Connect with us

Personal Finance

How To Score Big Gains During The Current Market Sell-Off

Published

on

With the current market sell-off many investors intuitively feel that there are opportunities in the market. But they are often confused and don’t know what to do and where to begin.

Instead of rolling up their sleeves and start working with the “material” – as Anni Albers did, they find themselves “buried” in meaningless debates about market in general, or Apple or Brexit or currencies or the influence of politics on the market.

 

Over the past decade since the 2008 credit crisis, we have witnessed tremendous growth of shareholder activism. US is a leader in this field. Not a day has passed without reports in financial media about new activist investor campaigns or updates on companies in which activists already invested.

This trend, combined with the urgent need to be “accountable” to investors as a result of the crisis, played into the hands of investors well. But this wave seems to be fading somehow recently.

This presents investors with a challenge to get back to the basics, do their homework, start thinking for themselves and making investment decisions independently without any “external help”.

I believe that the focus on event-driven situations combined with general market decline provides an excellent lens through which investors can look at the “material”. Events provide a natural process of generating ideas with multiple and differentiated sources of risk. Specific corporate transactions, such as share buybacks, spin-offs, mergers or asset sales “create” a more exact risk/return profiles.

As an example, one can look at shares of Whitbread PLC which recently announced the sale of coffee business to Coca-Cola, the spin-off (carve-out) by FMC Corp of the Livent Corp (producer of performance lithium compounds), Wyndham Hotels & Resorts spin-off (declined ~30% since the start of trading) and many other companies.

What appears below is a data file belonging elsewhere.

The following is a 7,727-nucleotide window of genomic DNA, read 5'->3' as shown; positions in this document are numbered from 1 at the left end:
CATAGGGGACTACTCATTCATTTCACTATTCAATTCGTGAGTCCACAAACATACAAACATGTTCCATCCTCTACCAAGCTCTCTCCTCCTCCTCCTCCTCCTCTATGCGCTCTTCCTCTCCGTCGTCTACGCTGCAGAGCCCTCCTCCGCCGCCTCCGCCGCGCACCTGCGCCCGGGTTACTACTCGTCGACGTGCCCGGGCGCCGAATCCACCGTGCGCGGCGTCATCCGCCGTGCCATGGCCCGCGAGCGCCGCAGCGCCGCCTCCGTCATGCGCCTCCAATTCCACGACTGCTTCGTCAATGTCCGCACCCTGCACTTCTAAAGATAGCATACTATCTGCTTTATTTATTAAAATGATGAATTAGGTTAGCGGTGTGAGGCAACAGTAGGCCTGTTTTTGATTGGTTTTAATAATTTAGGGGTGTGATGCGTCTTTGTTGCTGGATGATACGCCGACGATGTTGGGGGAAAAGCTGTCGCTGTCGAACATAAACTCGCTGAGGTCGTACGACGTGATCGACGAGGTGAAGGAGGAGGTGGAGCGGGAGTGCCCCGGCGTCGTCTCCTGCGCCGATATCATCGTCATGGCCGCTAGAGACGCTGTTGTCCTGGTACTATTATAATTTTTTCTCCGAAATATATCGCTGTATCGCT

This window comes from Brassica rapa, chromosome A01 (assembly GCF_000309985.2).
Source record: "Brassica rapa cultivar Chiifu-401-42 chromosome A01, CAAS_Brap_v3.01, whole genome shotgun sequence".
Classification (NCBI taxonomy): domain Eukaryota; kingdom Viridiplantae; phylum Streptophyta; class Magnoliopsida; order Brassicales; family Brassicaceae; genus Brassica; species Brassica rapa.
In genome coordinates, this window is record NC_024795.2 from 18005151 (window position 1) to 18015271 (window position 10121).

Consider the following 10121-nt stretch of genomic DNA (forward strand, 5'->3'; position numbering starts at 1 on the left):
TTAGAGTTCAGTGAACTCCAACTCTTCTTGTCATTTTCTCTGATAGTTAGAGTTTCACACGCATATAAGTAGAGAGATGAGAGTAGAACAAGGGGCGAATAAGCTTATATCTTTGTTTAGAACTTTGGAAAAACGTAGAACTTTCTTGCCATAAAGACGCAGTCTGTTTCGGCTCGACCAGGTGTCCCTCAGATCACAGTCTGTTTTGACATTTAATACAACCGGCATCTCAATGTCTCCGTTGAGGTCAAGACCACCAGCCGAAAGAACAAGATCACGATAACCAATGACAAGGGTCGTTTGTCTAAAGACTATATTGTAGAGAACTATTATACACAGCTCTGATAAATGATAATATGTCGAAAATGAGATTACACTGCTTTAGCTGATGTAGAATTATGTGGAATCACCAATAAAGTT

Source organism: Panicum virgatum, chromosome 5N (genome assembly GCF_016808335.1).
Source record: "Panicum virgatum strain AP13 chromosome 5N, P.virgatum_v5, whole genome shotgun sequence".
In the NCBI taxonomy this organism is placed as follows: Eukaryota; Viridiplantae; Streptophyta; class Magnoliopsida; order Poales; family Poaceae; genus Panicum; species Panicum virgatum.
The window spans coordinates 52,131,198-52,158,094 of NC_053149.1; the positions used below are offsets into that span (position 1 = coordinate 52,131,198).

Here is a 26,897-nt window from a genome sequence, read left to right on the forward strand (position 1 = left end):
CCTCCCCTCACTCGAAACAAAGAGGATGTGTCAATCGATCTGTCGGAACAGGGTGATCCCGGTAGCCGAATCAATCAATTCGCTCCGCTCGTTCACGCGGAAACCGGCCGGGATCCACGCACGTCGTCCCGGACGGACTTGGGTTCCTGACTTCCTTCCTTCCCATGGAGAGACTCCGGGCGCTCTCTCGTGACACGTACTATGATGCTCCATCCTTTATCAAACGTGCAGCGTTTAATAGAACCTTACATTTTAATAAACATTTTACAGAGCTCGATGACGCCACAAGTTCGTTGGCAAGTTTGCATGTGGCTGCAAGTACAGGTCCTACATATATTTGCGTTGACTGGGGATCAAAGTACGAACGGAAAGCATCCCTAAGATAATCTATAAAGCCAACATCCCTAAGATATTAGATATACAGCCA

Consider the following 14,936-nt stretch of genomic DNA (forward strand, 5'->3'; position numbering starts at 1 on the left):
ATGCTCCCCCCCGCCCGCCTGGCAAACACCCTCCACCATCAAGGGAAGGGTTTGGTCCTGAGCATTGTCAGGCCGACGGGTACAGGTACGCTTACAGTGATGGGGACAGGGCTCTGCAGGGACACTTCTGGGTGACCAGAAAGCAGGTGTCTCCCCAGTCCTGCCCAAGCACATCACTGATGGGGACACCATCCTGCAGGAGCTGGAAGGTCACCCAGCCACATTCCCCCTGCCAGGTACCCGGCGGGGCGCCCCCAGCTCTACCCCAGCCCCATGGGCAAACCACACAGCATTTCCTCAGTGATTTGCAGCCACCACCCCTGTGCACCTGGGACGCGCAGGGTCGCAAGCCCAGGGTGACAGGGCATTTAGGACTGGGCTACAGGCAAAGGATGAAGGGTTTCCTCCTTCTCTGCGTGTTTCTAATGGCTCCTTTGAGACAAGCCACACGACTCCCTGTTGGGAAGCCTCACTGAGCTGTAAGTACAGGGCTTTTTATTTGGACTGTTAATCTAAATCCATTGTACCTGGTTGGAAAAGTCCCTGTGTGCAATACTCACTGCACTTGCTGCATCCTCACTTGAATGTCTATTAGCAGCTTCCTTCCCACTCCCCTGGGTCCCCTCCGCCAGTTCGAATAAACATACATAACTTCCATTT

Obviously, investors are not required to limit themselves to event-driven situations.

What is required is to roll-up the sleeves, identify opportunity set and not be paralyzed in the face of risk and volatility.

Personal Finance

6 Money Saving Tips For Millennials

Published

on

Prev1 of 7
Use your ← → (arrow) keys to browse

Millennials make up approximately 25% of the total population in the United States and they are now larger than the Baby Boomer generation.

This has welcomed a new trendincreased spending. The spending power of Millennials is estimated to reach a whopping $3.39 trillion by the end of 2018. A higher education level and more spending power haven’t yet translated into financial literacy.

As financial literacy is not taught in schools, most individuals grow up having no idea of investing and saving options. Most millennials will soon have to start making life decisionswhether it is to buy a home or start a family.

They need to find a way to overcome mounting student debt, skyrocketing rents, a saturated job market, and stagnant wages, while saving enough for retirement.

Sounds tough? Sure. But you need not worry. Here are six financial tips that will help millennials save a few bucks—all the while maintaining financial discipline.

Prev1 of 7
Use your ← → (arrow) keys to browse

Continue Reading

Personal Finance

Getting Plenty Of Financial Advice? 5 Money Rules You Can Ignore

Published

on

Today’s millennials aren’t big fans of debt. Unlike the baby boomers, young adults today are straddling massive financial pressure – be it heavy student loans or home prices reaching unaffordable highs. While all of this welcomes plenty of financial advice, most of them are wrong. Here are five pieces of money rules you can afford to ignore.